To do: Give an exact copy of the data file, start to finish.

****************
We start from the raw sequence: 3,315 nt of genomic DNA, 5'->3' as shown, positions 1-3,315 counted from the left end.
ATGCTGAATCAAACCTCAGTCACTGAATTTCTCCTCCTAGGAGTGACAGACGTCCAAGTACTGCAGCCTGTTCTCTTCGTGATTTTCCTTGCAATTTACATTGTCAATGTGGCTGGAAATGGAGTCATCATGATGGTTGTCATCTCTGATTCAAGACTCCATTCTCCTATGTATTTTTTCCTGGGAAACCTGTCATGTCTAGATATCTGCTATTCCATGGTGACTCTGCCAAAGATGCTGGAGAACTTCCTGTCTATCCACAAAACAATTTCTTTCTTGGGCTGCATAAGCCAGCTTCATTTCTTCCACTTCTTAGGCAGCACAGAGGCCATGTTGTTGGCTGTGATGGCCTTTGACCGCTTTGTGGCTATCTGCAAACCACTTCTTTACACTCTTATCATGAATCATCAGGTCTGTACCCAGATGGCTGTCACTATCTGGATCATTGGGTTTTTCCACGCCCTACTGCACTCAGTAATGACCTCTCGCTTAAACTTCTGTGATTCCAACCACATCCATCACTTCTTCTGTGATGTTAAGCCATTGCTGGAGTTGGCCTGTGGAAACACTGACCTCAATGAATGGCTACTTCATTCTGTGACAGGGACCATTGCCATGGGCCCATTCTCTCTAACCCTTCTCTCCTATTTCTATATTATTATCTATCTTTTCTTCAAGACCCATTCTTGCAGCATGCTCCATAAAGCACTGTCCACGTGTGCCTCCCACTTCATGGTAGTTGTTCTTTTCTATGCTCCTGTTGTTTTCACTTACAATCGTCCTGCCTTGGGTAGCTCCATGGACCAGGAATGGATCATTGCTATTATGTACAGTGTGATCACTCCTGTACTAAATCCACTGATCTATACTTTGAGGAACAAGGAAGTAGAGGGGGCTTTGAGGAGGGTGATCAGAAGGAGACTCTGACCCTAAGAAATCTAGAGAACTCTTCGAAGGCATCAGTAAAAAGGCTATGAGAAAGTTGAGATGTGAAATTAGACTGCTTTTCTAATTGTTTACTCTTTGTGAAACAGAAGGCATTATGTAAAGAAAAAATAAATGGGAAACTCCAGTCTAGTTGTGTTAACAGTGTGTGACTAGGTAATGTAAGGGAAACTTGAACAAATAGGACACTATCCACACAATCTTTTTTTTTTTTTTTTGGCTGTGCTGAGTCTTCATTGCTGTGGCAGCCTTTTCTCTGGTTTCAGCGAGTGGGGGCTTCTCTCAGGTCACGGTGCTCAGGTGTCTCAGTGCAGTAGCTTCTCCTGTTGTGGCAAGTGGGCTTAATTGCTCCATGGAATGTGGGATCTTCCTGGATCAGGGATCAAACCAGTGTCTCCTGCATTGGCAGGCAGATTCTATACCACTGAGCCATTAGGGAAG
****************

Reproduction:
We start from the raw sequence: 3,315 nt of genomic DNA, 5'->3' as shown, positions 1-3,315 counted from the left end.
ATGCTGAATCAAACCTCAGTCACTGAATTTCTCCTCCTAGGAGTGACAGACGTCCAAGTACTGCAGCCTGTTCTCTTCGTGATTTTCCTTGCAATTTACATTGTCAATGTGGCTGGAAATGGAGTCATCATGATGGTTGTCATCTCTGATTCAAGACTCCATTCTCCTATGTATTTTTTCCTGGGAAACCTGTCATGTCTAGATATCTGCTATTCCATGGTGACTCTGCCAAAGATGCTGGAGAACTTCCTGTCTATCCACAAAACAATTTCTTTCTTGGGCTGCATAAGCCAGCTTCATTTCTTCCACTTCTTAGGCAGCACAGAGGCCATGTTGTTGGCTGTGATGGCCTTTGACCGCTTTGTGGCTATCTGCAAACCACTTCTTTACACTCTTATCATGAATCATCAGGTCTGTACCCAGATGGCTGTCACTATCTGGATCATTGGGTTTTTCCACGCCCTACTGCACTCAGTAATGACCTCTCGCTTAAACTTCTGTGATTCCAACCACATCCATCACTTCTTCTGTGATGTTAAGCCATTGCTGGAGTTGGCCTGTGGAAACACTGACCTCAATGAATGGCTACTTCATTCTGTGACAGGGACCATTGCCATGGGCCCATTCTCTCTAACCCTTCTCTCCTATTTCTATATTATTATCTATCTTTTCTTCAAGACCCATTCTTGCAGCATGCTCCATAAAGCACTGTCCACGTGTGCCTCCCACTTCATGGTAGTTGTTCTTTTCTATGCTCCTGTTGTTTTCACTTACAATCGTCCTGCCTTGGGTAGCTCCATGGACCAGGAATGGATCATTGCTATTATGTACAGTGTGATCACTCCTGTACTAAATCCACTGATCTATACTTTGAGGAACAAGGAAGTAGAGGGGGCTTTGAGGAGGGTGATCAGAAGGAGACTCTGACCCTAAGAAATCTAGAGAACTCTTCGAAGGCATCAGTAAAAAGGCTATGAGAAAGTTGAGATGTGAAATTAGACTGCTTTTCTAATTGTTTACTCTTTGTGAAACAGAAGGCATTATGTAAAGAAAAAATAAATGGGAAACTCCAGTCTAGTTGTGTTAACAGTGTGTGACTAGGTAATGTAAGGGAAACTTGAACAAATAGGACACTATCCACACAATCTTTTTTTTTTTTTTTTGGCTGTGCTGAGTCTTCATTGCTGTGGCAGCCTTTTCTCTGGTTTCAGCGAGTGGGGGCTTCTCTCAGGTCACGGTGCTCAGGTGTCTCAGTGCAGTAGCTTCTCCTGTTGTGGCAAGTGGGCTTAATTGCTCCATGGAATGTGGGATCTTCCTGGATCAGGGATCAAACCAGTGTCTCCTGCATTGGCAGGCAGATTCTATACCACTGAGCCATTAGGGAAG